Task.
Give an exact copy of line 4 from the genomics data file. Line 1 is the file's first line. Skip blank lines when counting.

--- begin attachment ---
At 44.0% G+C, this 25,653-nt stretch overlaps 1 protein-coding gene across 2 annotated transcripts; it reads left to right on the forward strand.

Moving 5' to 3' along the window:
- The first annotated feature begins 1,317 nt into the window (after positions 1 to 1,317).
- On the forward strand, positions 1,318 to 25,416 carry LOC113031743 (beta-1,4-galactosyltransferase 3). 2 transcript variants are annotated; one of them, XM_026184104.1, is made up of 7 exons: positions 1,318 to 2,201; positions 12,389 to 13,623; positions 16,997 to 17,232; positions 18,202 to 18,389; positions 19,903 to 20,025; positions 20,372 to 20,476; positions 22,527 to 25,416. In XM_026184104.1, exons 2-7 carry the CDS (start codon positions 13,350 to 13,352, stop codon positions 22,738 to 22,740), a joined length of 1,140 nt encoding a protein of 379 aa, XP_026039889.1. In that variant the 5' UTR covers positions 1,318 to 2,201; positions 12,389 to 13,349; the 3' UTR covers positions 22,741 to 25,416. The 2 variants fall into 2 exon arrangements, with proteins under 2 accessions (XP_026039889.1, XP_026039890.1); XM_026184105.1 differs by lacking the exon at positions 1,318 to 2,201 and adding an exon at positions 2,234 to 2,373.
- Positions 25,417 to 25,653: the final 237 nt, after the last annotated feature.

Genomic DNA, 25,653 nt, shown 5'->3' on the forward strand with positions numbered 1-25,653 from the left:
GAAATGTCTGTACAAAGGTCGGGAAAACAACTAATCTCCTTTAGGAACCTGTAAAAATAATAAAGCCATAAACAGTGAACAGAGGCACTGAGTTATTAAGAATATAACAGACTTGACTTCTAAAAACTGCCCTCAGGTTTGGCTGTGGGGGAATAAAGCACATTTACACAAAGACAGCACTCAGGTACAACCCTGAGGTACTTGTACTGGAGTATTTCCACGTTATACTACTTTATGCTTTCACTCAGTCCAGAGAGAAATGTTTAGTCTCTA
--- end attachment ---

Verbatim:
- On the forward strand, positions 1,318 to 25,416 carry LOC113031743 (beta-1,4-galactosyltransferase 3). 2 transcript variants are annotated; one of them, XM_026184104.1, is made up of 7 exons: positions 1,318 to 2,201; positions 12,389 to 13,623; positions 16,997 to 17,232; positions 18,202 to 18,389; positions 19,903 to 20,025; positions 20,372 to 20,476; positions 22,527 to 25,416. In XM_026184104.1, exons 2-7 carry the CDS (start codon positions 13,350 to 13,352, stop codon positions 22,738 to 22,740), a joined length of 1,140 nt encoding a protein of 379 aa, XP_026039889.1. In that variant the 5' UTR covers positions 1,318 to 2,201; positions 12,389 to 13,349; the 3' UTR covers positions 22,741 to 25,416. The 2 variants fall into 2 exon arrangements, with proteins under 2 accessions (XP_026039889.1, XP_026039890.1); XM_026184105.1 differs by lacking the exon at positions 1,318 to 2,201 and adding an exon at positions 2,234 to 2,373.